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The Campus

Mike Johnson’s catastrophic House speakership

Weeks of bewildering chaos came to an abrupt end this week with the dispiriting and deeply concerning election of little-known Louisiana Republican Mike Johnson to the position of speaker of the House.
Although most Americans are understandably celebrating the end of this brief but destabilizing era of dysfunction, I believe that this outcome is harrowing for anyone who cares about the fate of democracy or civil rights in this country.
Mike Johnson is a staunch supporter of twice-impeached, ninety-times-indicted former President Donald Trump. Being a supporter of Trump means supporting or turning a blind eye to horrifying acts like attempting to overturn a legitimate democratic election, using the presidential office to spread hateful rhetoric and inspire real-world acts of violence, rolling back protections for abortion and LGBTQ rights and denying scientific truths in the face of deadly catastrophes like climate change and a global pandemic. I could go on.
I find it especially repugnant that Johnson personally aided Trump in his attempt to illegally change the results of the 2020 election. Johnson “took the lead in filing a brief in a lawsuit that sought to overturn Joe Biden’s 2020 presidential election win,” according to the Associated Press. This is chilling to me because it is the speaker of the House who is responsible for certifying the results of the presidential election, and I can only wonder what sickening implications this may have for the upcoming presidential election.
I fear that Johnson will use his position as speaker to illegitimately certify the vote in favor of Trump, or at the very least to implement Trump’s policy agenda by-proxy. The speaker of the House is one of the most powerful people in Washington; he not only certifies the general election vote, but is also responsible for setting the legislative agenda in the House — meaning he gets to decide what possible pieces of legislation will and will not be voted on — and is third in line to the presidency.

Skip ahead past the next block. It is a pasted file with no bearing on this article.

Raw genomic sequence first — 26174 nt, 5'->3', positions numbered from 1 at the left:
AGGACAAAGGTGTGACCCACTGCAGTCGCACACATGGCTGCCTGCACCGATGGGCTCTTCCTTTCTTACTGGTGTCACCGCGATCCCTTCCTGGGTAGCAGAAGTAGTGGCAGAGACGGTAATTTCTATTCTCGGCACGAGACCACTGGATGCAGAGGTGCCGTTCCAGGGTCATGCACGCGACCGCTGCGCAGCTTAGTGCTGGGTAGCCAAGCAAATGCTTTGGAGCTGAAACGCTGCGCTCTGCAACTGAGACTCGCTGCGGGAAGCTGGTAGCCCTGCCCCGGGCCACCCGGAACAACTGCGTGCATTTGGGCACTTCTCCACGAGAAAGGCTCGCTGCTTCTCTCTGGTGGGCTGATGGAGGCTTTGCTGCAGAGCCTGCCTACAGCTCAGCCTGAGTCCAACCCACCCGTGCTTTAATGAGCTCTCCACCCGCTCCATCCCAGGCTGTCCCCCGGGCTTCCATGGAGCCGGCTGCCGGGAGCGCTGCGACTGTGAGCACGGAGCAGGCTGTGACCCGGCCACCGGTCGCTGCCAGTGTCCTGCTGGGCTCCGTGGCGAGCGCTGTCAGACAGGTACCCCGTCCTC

As someone who is deeply concerned about the fate of our increasingly fragile democracy, the prospect of a Trumpist wielding near-absolute, virtually-unchecked power over our government causes me enormous anxiety. I believe that American democracy cannot survive another bitterly contested election. It simply cannot. The weight of such a thing would be too much for our already-damaged, beleaguered institutions to bear, and yet I fear that Johnson’s election as speaker may be setting us up for another 2020 election-type scenario next year.
As if his political allegiances and utter disrespect for our democratic tradition are not proof enough of how terrible Johnson’s election to the speakership is, he also holds extreme beliefs on abortion and LGBTQ rights.
“Johnson has co-sponsored bills for a nationwide ban” on abortion, according to The Guardian, and prior to entering Congress he “worked for the Alliance Defending Freedom — designated a hate group by the Southern Poverty Law Center.”
The SPLC says that the ADF, Johnson’s former employer, supports “the recriminalization of sexual acts between consenting LGBTQ+ adults…defended state-sanctioned sterilization of transgender people abroad; and claimed that a ‘homosexual agenda’ will destroy Christianity and society.”